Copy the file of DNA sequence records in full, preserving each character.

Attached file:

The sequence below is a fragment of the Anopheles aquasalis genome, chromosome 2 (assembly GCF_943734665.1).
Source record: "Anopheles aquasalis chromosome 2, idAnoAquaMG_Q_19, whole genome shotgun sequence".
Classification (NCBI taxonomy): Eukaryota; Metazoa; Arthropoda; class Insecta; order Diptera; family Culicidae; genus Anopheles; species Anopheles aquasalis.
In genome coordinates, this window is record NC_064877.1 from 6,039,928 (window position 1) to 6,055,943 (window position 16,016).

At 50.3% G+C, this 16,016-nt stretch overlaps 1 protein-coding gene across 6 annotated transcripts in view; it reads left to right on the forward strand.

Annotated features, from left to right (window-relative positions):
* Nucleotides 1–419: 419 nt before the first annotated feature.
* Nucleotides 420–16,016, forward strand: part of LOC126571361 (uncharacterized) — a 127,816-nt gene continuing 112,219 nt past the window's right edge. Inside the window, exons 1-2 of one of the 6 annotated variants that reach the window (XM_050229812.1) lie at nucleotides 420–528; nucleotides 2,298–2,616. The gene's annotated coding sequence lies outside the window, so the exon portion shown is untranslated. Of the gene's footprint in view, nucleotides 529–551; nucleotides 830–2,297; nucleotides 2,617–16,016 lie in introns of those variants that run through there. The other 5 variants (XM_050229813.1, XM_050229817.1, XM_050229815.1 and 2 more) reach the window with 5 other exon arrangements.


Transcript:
The sequence below is a fragment of the Anopheles aquasalis genome, chromosome 2 (assembly GCF_943734665.1).
Source record: "Anopheles aquasalis chromosome 2, idAnoAquaMG_Q_19, whole genome shotgun sequence".
Classification (NCBI taxonomy): Eukaryota; Metazoa; Arthropoda; class Insecta; order Diptera; family Culicidae; genus Anopheles; species Anopheles aquasalis.
In genome coordinates, this window is record NC_064877.1 from 6,039,928 (window position 1) to 6,055,943 (window position 16,016).

At 50.3% G+C, this 16,016-nt stretch overlaps 1 protein-coding gene across 6 annotated transcripts in view; it reads left to right on the forward strand.

Annotated features, from left to right (window-relative positions):
* Nucleotides 1–419: 419 nt before the first annotated feature.
* Nucleotides 420–16,016, forward strand: part of LOC126571361 (uncharacterized) — a 127,816-nt gene continuing 112,219 nt past the window's right edge. Inside the window, exons 1-2 of one of the 6 annotated variants that reach the window (XM_050229812.1) lie at nucleotides 420–528; nucleotides 2,298–2,616. The gene's annotated coding sequence lies outside the window, so the exon portion shown is untranslated. Of the gene's footprint in view, nucleotides 529–551; nucleotides 830–2,297; nucleotides 2,617–16,016 lie in introns of those variants that run through there. The other 5 variants (XM_050229813.1, XM_050229817.1, XM_050229815.1 and 2 more) reach the window with 5 other exon arrangements.